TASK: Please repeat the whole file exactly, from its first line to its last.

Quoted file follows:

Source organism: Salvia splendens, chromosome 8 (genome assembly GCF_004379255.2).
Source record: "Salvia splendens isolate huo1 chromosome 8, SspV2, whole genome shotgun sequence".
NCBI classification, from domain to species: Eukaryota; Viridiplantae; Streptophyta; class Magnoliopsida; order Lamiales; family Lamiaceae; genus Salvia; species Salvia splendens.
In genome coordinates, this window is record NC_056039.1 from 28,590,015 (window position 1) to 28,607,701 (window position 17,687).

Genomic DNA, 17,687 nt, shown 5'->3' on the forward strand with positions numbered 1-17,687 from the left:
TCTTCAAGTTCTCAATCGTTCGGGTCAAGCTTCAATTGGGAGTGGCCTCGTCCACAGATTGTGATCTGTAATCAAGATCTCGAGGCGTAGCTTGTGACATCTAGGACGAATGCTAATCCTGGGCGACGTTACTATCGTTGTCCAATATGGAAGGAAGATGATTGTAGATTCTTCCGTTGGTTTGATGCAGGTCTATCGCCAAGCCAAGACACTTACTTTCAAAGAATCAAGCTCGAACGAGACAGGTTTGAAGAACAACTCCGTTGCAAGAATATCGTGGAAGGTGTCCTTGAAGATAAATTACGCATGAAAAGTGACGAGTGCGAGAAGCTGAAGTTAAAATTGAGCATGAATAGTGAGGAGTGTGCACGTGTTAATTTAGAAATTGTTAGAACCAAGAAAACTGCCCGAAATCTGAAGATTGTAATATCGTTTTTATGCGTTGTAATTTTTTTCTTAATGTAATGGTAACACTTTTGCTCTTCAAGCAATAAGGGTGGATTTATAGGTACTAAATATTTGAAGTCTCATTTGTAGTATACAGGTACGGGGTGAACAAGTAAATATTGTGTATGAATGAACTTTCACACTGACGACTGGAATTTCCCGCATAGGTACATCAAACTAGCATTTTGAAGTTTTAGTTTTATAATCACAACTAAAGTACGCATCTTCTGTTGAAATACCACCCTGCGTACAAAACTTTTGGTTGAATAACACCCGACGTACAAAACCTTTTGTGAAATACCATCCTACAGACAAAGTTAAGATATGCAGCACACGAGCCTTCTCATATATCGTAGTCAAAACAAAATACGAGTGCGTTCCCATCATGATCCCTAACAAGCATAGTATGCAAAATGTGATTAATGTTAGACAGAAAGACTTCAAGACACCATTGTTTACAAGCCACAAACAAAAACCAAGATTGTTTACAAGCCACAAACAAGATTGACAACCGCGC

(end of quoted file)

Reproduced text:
Source organism: Salvia splendens, chromosome 8 (genome assembly GCF_004379255.2).
Source record: "Salvia splendens isolate huo1 chromosome 8, SspV2, whole genome shotgun sequence".
NCBI classification, from domain to species: Eukaryota; Viridiplantae; Streptophyta; class Magnoliopsida; order Lamiales; family Lamiaceae; genus Salvia; species Salvia splendens.
In genome coordinates, this window is record NC_056039.1 from 28,590,015 (window position 1) to 28,607,701 (window position 17,687).

Genomic DNA, 17,687 nt, shown 5'->3' on the forward strand with positions numbered 1-17,687 from the left:
TCTTCAAGTTCTCAATCGTTCGGGTCAAGCTTCAATTGGGAGTGGCCTCGTCCACAGATTGTGATCTGTAATCAAGATCTCGAGGCGTAGCTTGTGACATCTAGGACGAATGCTAATCCTGGGCGACGTTACTATCGTTGTCCAATATGGAAGGAAGATGATTGTAGATTCTTCCGTTGGTTTGATGCAGGTCTATCGCCAAGCCAAGACACTTACTTTCAAAGAATCAAGCTCGAACGAGACAGGTTTGAAGAACAACTCCGTTGCAAGAATATCGTGGAAGGTGTCCTTGAAGATAAATTACGCATGAAAAGTGACGAGTGCGAGAAGCTGAAGTTAAAATTGAGCATGAATAGTGAGGAGTGTGCACGTGTTAATTTAGAAATTGTTAGAACCAAGAAAACTGCCCGAAATCTGAAGATTGTAATATCGTTTTTATGCGTTGTAATTTTTTTCTTAATGTAATGGTAACACTTTTGCTCTTCAAGCAATAAGGGTGGATTTATAGGTACTAAATATTTGAAGTCTCATTTGTAGTATACAGGTACGGGGTGAACAAGTAAATATTGTGTATGAATGAACTTTCACACTGACGACTGGAATTTCCCGCATAGGTACATCAAACTAGCATTTTGAAGTTTTAGTTTTATAATCACAACTAAAGTACGCATCTTCTGTTGAAATACCACCCTGCGTACAAAACTTTTGGTTGAATAACACCCGACGTACAAAACCTTTTGTGAAATACCATCCTACAGACAAAGTTAAGATATGCAGCACACGAGCCTTCTCATATATCGTAGTCAAAACAAAATACGAGTGCGTTCCCATCATGATCCCTAACAAGCATAGTATGCAAAATGTGATTAATGTTAGACAGAAAGACTTCAAGACACCATTGTTTACAAGCCACAAACAAAAACCAAGATTGTTTACAAGCCACAAACAAGATTGACAACCGCGC